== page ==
me: Are you saying the sex harassment ended your acting career?
she: Yeah-up. But it’s a long… long story.
me: How far back?
she: Grade school–or before. But let’s say it started with waiting tables in the city.
me: You mean, while you were studying acting.
she: During drama school at NYU I worked long hours three days a week to cover my bills and debts. This job was on Bleeker St., just a couple of blocks from the apt I was sharing. It was one of these hip musician places, restaurant by day, bar by night. I started at noon and worked till around one-two in the morning. The afternoons were relatively okay but the nights were… meant running the gauntlet. A touch here, a pinch there, a bit of fondling, sex banter, innuendo, even whistles. At times it seemed a grotesque amount of sexual attention. I guess much of the harassment was verbal, but much too was… well, some of these… frisky operators acted as if they owned me.
Maybe as a mid-westerner I was an easy target, but as suburb guys form Jersey and the Island, they were no great sophisticates either. I mean how many times did these would-be rockers tell me I was “hot” or that they were “horny.” It was creepy… all the moronic pussy and dick talk. “This bitch did this.” “My bitch did that.” “My old lady sucks…” “This chick goes down…” “This chick, that chick” as in everywhere a chick chick. They rapped like this as if I were part of the damn walls. To them it was no more than their next sip of Bud, or their next trip to their overflowing urinals.
At first, I tried to disappear into the corners and shadows, and then to be meaner, and uglier. But they continued to act in this aggressively familiar way as if I was part of some fantasized groupie chorus. I think they were practicing on me in the same way they practiced their guitars… acting out their power long before they obtained it. I swear it was essential to their comraderie too.
Anyways, the job became unbearable, so I quit.
me: Phew! Jesus! No wonder. What about the drama school at NYU… was it freer of this kind of harassment? I hope.
she: Good question! The women’s movement was peaking at this time, you know. So, with each passing day, I think I was becoming more aware of sex harassment, and other forms of socially built-in put-downs. I became uncomfortable aware and cautious of male students, and professors… the classrooms were dominated by male voices and male opinions. But because I could compare notes with my room-mate, I managed it somewhat. But not all of us did. Some dropped out as I did too but only after… well, I’ll tell you.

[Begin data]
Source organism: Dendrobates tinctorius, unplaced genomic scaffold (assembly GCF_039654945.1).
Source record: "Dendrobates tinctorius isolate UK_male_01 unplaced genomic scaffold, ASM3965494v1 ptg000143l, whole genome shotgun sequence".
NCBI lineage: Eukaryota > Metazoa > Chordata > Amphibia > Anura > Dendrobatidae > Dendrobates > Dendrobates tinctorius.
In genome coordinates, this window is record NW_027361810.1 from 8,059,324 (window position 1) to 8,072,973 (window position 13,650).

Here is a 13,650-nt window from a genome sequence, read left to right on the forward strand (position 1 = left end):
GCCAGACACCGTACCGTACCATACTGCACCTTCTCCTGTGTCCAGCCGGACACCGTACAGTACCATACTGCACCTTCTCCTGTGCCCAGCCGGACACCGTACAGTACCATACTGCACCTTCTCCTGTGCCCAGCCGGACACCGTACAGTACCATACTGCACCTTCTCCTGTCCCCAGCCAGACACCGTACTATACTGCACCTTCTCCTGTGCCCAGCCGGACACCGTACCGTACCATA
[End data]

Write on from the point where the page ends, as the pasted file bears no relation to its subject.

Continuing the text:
Let me say though that the men in Drama were in some ways worse than the rockers, just less blatant. Like their professors, who were mainly male, most had big egos, and most aggressively pursued their careers. But, they had less time to hang out, take drugs, and pursue sex. So, in general, for me, it was mainly a matter of second-class treatment, at times seeming laughable to them… and occasional pawing during rehearsals.
me: So, what did you do for money after you quit that bar?
she: Well, my room-mate’s boy friend drove a taxi part-time and seemed to make enough to pay his rent. I needed about 125. a week, and he topped that by a little, so with no time to consider how tough this might be for a woman, I applied for the job and was immediately put to work.
me: Oh my, I bet that job was not the answer.
she: Well, looking back, I can’t believe I was that desperate, but I had heard that a lot of arts world guys drove taxi, so I figured why not. Maybe I figured they would offer a buffer zone, which they did during shape-up. How could they not have when I was the only female driver on the night shift, but as soon as I got into my driver’s seat, the solo aspect of the job rocked me.